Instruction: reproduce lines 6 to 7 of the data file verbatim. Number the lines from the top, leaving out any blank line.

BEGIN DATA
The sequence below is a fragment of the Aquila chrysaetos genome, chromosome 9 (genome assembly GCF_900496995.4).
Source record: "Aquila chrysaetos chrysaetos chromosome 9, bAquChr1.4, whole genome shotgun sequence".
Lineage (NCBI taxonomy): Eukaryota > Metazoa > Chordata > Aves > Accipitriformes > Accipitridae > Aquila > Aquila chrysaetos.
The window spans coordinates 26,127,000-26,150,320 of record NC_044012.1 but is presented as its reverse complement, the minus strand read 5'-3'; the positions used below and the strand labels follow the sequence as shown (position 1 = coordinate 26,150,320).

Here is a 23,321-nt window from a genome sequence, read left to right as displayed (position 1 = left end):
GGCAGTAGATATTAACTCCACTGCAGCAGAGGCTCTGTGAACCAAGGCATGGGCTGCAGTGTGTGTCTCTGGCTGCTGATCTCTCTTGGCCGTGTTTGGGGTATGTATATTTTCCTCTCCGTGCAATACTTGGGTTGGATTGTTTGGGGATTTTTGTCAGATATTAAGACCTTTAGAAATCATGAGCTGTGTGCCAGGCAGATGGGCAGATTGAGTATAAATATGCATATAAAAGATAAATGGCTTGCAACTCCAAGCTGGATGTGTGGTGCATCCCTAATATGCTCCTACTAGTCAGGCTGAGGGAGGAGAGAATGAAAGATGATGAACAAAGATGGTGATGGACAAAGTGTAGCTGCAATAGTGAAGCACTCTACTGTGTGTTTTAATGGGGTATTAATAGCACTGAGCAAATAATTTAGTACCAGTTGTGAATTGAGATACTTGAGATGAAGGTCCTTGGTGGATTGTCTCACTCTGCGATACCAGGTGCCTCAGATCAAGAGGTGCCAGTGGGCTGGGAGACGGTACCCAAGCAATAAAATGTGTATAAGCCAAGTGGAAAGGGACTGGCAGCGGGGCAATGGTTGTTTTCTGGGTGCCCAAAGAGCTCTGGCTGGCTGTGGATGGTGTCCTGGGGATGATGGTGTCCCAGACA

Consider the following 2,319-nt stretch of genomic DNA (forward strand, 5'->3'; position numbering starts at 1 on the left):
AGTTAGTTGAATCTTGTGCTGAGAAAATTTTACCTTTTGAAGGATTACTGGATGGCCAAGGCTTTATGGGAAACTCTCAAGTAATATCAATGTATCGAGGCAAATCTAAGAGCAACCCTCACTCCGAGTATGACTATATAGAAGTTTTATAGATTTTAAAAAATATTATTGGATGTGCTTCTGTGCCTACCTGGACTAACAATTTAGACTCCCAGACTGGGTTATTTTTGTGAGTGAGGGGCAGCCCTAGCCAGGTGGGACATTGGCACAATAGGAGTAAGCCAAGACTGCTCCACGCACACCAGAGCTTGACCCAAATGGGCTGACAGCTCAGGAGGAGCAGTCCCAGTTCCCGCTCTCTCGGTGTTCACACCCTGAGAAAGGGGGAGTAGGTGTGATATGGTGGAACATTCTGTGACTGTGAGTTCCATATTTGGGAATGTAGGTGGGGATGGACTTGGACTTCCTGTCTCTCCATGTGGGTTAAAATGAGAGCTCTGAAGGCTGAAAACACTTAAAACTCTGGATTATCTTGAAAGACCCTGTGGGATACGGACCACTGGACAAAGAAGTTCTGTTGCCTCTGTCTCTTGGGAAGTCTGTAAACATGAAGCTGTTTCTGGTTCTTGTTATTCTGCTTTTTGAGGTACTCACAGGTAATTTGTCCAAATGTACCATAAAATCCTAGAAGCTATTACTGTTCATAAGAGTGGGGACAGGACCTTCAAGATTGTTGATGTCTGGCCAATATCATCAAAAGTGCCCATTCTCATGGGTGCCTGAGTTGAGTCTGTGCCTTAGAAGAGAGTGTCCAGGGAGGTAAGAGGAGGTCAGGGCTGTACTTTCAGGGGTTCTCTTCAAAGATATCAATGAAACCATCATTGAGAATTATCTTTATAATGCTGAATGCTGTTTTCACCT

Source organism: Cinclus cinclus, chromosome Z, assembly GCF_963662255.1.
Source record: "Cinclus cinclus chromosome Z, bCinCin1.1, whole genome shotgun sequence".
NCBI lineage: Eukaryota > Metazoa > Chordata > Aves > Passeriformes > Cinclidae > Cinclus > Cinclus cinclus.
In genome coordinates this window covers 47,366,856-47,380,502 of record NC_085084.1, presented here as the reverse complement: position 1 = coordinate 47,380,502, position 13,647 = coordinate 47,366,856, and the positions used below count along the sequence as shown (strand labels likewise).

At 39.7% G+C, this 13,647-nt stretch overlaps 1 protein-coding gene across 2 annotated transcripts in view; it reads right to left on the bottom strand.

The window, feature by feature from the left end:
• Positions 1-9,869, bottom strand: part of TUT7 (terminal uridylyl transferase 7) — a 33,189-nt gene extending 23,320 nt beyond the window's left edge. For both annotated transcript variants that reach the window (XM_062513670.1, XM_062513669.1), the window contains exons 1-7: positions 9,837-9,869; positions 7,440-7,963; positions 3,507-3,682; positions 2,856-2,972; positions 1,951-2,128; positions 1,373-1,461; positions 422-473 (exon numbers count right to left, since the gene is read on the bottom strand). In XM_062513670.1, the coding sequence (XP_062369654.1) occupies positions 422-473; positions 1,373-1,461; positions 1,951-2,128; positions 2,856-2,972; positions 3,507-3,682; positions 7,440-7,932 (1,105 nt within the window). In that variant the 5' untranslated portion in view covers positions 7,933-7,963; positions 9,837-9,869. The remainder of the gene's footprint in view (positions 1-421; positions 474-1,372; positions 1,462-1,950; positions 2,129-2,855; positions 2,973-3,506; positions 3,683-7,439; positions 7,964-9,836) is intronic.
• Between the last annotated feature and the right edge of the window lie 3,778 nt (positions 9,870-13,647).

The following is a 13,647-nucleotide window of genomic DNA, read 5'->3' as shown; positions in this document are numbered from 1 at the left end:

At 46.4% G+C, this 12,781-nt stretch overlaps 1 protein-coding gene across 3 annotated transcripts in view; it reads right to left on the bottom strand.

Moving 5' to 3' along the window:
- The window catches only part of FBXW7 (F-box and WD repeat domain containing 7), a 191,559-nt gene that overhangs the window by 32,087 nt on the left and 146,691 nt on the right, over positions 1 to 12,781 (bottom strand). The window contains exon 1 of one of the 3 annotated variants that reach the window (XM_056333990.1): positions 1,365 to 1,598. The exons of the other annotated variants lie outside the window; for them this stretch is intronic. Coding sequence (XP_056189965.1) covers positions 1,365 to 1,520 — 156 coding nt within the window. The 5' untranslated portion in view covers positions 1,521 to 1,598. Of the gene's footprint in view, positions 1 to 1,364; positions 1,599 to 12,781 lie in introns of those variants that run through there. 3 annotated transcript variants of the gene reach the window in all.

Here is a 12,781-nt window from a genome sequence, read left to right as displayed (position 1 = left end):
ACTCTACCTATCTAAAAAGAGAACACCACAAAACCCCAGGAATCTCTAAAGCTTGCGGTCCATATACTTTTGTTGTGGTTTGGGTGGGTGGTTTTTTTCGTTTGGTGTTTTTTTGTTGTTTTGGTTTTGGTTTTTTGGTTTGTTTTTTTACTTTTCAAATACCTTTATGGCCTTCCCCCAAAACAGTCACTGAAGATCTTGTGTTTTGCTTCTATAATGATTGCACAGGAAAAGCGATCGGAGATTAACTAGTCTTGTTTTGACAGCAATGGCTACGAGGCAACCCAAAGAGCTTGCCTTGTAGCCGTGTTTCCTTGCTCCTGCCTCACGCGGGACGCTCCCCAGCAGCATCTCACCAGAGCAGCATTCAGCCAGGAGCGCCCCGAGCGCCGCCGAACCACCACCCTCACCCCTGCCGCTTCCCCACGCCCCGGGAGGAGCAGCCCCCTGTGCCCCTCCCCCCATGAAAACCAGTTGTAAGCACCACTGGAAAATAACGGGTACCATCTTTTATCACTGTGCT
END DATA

GGCAGTAGATATTAACTCCACTGCAGCAGAGGCTCTGTGAACCAAGGCATGGGCTGCAGTGTGTGTCTCTGGCTGCTGATCTCTCTTGGCCGTGTTTGGGGTATGTATATTTTCCTCTCCGTGCAATACTTGGGTTGGATTGTTTGGGGATTTTTGTCAGATATTAAGACCTTTAGAAATCATGAGCTGTGTGCCAGGCAGATGGGCAGATTGAGTATAAATATGCATATAAAAGATAAATGGCTTGCAACTCCAAGCTGGATGTGTGGTGCATCCCTAATATGCTCCTACTAGTCAGGCTGAGGGAGGAGAGAATGAAAGATGATGAACAAAGATGGTGATGGACAAAGTGTAGCTGCAATAGTGAAGCACTCTACTGTGTGTTTTAATGGGGTATTAATAGCACTGAGCAAATAATTTAGTACCAGTTGTGAATTGAGATACTTGAGATGAAGGTCCTTGGTGGATTGTCTCACTCTGCGATACCAGGTGCCTCAGATCAAGAGGTGCCAGTGGGCTGGGAGACGGTACCCAAGCAATAAAATGTGTATAAGCCAAGTGGAAAGGGACTGGCAGCGGGGCAATGGTTGTTTTCTGGGTGCCCAAAGAGCTCTGGCTGGCTGTGGATGGTGTCCTGGGGATGATGGTGTCCCAGACA

Consider the following 2,319-nt stretch of genomic DNA (forward strand, 5'->3'; position numbering starts at 1 on the left):